The time has come for the Town of Hilton Head Island to see how much bang it gets for its buck out of proposed improvements at its south end, its mayor says.
Redeveloping Hilton Head's Coligny area has long been a priority for the town, which faces a December 2014 deadline to commit an estimated $13 million captured from a tax-increment finance district to parks, roads, pathways, boardwalks, parking, drainage and landscaping.
On Wednesday, the town requested bids for an economic impact and feasibility study for a new commercial district at Coligny.
Mayor Drew Laughlin said council hopes the study will be completed by April so it can be used to help decide how best to use TIF proceeds to spur redevelopment and private investment in the area. Town staff in May proposed using $6.3 million for Coligny, but actual costs are likely to be significantly more.
"I think we have enough time, but I don't think we have a lot of time to waste. ... There is a sense of urgency," Laughlin said Thursday of using the tax dollars.
Increased property tax collections that are a result of rising property values in the district have been set aside in a separate fund since 1999. The money has paid to build parks, improve roads, extend sewer and other uses in the non-contiguous district, which encompasses Coligny and Sea Pines circles, Pope Avenue, Palmetto Bay Road, Mathews Drive and portions of the Stoney and Chaplin neighborhoods.
After 2014, that "increment" will return to the town's general fund and to Beaufort County, the Beaufort County School District and Hilton Head Island No. 1 Public Service District, which agreed to participate in the TIF by forgoing their shares of the increment.
Wood and Partners Inc. created plans for Coligny Plaza owner J.R. Richardson that call for redeveloping a mix of town land, private holdings in Heritage and Coligny plazas, and other property. Plans shown to the Town Council on council Nov. 15 include a hotel, parking garages, new park and new plazas with outdoor cafes, shops and restaurants. Condominiums and/or apartments would occupy a second story above the retail space.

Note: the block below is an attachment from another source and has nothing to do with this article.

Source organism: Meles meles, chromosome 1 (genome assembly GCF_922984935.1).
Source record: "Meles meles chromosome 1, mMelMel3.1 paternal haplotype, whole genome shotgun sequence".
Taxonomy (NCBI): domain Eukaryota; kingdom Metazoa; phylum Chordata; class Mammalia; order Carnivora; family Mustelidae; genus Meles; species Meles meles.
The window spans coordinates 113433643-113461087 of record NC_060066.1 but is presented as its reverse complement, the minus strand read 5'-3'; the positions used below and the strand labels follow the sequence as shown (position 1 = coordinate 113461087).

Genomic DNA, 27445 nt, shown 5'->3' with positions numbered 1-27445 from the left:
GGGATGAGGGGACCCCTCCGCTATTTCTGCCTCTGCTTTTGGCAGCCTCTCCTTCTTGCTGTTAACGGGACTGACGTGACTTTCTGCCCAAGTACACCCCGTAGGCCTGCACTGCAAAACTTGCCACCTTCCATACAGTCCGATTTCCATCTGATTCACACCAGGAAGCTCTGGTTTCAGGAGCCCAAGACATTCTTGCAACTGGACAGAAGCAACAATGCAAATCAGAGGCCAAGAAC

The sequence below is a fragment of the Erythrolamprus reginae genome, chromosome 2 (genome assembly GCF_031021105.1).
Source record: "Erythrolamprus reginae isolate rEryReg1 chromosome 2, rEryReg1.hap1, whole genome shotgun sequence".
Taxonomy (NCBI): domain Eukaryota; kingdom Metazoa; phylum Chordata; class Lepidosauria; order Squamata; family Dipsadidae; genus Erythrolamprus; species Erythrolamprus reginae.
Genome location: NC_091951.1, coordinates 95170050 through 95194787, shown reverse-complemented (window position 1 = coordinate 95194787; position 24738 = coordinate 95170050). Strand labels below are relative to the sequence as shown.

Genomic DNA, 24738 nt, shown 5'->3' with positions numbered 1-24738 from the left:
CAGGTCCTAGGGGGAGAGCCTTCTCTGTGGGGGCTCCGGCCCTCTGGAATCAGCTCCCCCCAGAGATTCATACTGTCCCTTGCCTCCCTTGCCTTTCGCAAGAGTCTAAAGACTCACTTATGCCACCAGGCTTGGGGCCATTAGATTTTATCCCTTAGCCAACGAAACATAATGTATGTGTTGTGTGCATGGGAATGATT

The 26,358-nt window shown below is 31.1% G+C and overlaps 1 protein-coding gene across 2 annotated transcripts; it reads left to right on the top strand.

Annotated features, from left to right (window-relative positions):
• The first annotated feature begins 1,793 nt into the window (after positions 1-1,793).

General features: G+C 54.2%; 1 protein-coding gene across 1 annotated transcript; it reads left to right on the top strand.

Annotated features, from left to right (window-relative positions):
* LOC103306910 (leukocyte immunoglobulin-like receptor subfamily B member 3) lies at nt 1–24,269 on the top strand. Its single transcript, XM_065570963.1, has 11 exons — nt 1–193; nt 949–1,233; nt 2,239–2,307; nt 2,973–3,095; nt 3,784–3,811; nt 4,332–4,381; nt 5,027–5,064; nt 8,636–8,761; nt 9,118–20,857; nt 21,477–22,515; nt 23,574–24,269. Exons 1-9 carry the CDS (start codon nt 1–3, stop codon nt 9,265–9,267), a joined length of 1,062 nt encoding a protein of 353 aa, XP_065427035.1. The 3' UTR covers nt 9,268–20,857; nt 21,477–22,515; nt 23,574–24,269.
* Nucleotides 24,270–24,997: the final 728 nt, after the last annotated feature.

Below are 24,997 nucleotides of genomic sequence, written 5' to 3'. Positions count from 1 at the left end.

Another, scaled-back plan prepared for the owner of Heritage Plaza focuses improvements to town-owned land, but includes many of the same features.
The exact mix of uses on town- and privately-owned property has not been determined. One of the primary purposes for the two studies is to determine which -- if any -- of the plans under consideration best justifies use of town money, Laughlin said.
A consultant would estimate construction costs, identify funding and financing options, and gauge market demand. It also would estimate the return that results from new tax revenues, increased property values, job creation, higher hotel occupancy and visitor spending.
"We are very excited and pleased to see the town has been such a strong supporter of revitalization in the Coligny district and The Mall at Shelter Cove," Mark Baker of Wood and Partners said. "... It's like throwing a pebble in the pond. There are ripples that come out from that. We see Coligny and Shelter Cove as centers of activity that create economic well-being" for the entire island.
Follow reporter Tom Barton at twitter.com/EyeOnHiltonHead.